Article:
The on-again, off-again talks between Microsoft and Yahoo appeared last night to have irrevocably broken down after Yahoo rejected an offer for its search advertising business and instead signed an alliance with its arch-rival, Google.
Walking away from negotiations, Yahoo said it had asked Microsoft to revive its $46bn (£23.6bn) takeover for the whole company, only to be told that the software giant was no longer interested.
Yahoo shareholders are threatening a revolt after the internet pioneer rejected Microsoft's full takeover bid last month, but hopes that new talks could still create a powerful new player to rival Google appeared in tatters last night.
Instead, Google said it would start selling adverts to appear alongside search results on Yahoo's website – a move which Microsoft is certain to ask competition authorities to scrutinise.
Google has already cornered 60 per cent of that market, compared to 10 per cent for Microsoft's MSN business and around 20 per cent for Yahoo.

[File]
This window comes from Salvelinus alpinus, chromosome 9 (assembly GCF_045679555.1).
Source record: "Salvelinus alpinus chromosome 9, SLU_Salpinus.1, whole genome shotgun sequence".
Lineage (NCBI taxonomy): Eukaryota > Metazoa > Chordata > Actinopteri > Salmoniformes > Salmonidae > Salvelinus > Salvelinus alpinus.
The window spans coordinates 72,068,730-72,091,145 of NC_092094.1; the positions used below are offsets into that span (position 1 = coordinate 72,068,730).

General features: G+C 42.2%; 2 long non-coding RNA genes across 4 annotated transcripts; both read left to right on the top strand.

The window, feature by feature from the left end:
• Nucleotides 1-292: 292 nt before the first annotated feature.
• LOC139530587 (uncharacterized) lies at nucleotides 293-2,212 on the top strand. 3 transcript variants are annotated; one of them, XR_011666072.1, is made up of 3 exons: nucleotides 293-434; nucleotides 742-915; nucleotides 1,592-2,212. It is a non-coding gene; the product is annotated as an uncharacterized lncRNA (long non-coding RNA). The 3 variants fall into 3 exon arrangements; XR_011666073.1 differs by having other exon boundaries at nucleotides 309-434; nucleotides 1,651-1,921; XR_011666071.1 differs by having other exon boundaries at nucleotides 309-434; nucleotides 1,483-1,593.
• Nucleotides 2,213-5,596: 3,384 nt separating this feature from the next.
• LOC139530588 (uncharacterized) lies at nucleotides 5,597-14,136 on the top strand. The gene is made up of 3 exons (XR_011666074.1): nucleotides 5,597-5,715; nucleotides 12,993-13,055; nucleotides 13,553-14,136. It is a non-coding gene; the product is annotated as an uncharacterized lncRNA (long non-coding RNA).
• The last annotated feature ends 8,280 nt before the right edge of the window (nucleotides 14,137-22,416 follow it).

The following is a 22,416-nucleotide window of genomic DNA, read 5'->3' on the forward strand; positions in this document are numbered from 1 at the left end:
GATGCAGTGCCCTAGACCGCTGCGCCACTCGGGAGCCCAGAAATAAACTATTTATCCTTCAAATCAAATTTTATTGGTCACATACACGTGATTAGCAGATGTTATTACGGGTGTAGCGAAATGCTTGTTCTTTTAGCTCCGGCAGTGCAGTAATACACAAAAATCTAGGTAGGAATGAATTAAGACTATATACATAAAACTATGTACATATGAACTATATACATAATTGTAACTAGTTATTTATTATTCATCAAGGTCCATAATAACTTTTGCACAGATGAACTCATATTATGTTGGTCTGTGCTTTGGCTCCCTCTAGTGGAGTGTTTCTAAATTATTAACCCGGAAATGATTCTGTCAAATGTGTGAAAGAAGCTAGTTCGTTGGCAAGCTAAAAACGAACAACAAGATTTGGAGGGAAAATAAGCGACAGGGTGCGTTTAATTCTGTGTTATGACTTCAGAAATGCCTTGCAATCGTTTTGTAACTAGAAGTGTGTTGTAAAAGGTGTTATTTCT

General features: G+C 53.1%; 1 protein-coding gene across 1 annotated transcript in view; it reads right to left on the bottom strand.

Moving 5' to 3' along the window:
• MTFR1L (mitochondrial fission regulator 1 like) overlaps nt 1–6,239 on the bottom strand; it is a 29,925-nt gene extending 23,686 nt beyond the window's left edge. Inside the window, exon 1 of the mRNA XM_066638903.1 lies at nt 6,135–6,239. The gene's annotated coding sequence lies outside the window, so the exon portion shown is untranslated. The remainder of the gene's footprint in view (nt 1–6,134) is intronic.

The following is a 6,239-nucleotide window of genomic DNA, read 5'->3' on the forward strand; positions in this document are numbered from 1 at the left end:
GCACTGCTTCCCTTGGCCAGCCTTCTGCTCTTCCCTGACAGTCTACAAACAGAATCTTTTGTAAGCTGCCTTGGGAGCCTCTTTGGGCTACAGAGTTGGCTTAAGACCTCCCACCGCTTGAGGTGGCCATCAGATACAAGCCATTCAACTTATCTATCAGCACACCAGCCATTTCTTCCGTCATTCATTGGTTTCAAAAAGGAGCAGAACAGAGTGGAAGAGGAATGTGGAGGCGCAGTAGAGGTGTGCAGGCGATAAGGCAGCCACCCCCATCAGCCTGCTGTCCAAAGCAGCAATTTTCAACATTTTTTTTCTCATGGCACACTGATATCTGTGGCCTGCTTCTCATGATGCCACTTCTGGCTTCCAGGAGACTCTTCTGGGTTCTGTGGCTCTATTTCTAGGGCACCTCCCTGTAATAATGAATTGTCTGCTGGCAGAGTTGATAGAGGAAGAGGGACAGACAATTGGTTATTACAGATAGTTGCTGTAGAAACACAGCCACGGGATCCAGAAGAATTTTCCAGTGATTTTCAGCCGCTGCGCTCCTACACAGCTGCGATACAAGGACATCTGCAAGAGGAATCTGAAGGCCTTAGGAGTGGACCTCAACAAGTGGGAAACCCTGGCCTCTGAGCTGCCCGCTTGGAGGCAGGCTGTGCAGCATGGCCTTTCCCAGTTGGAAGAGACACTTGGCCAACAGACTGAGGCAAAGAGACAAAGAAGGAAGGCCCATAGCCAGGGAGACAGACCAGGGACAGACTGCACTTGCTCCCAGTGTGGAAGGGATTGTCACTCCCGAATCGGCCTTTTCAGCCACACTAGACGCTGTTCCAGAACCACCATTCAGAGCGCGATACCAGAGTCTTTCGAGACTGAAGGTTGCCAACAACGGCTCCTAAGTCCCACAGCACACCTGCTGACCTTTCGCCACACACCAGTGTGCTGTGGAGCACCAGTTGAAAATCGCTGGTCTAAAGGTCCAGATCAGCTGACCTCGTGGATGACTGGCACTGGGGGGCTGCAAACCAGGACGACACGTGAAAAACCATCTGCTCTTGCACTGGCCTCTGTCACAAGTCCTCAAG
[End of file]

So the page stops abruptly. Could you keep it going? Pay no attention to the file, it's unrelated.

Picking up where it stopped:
In an attempt to forestall criticism, Google said Yahoo's move to outsource its search advertising was akin to General Motors using Toyota's hybrid technology, which does not lessen the ferocity of competition in the car industry. Google will also not be able to raise prices for advertisers, as prices are set by an auction.
Yahoo shares plunged 10 per cent on news of an end to negotiations with Microsoft, closing at a level almost $10 below the $33 per share that Microsoft had offered for the company last month. Yahoo's founder and chief executive, Jerry Yang, had at that point been holding out for $37 or $38. The latest talks – when Microsoft asked to buy just the Yahoo search business – were undertaken by other board members and did not involve Mr Yang, it is understood.
Yahoo shareholders erupted in fury after Mr Yang sent Microsoft packing last month, and Carl Icahn, the billionaire investor, is launching an attempt to replace the entire Yahoo board at its shareholder meeting in August. Other investors are suing.
The sale of its search-based advertising business alone was undesirable, it said last night, since there are too many synergies with its other advertising business, which sells banner ads, pop-ups and commercial video on Yahoo and its partners' websites.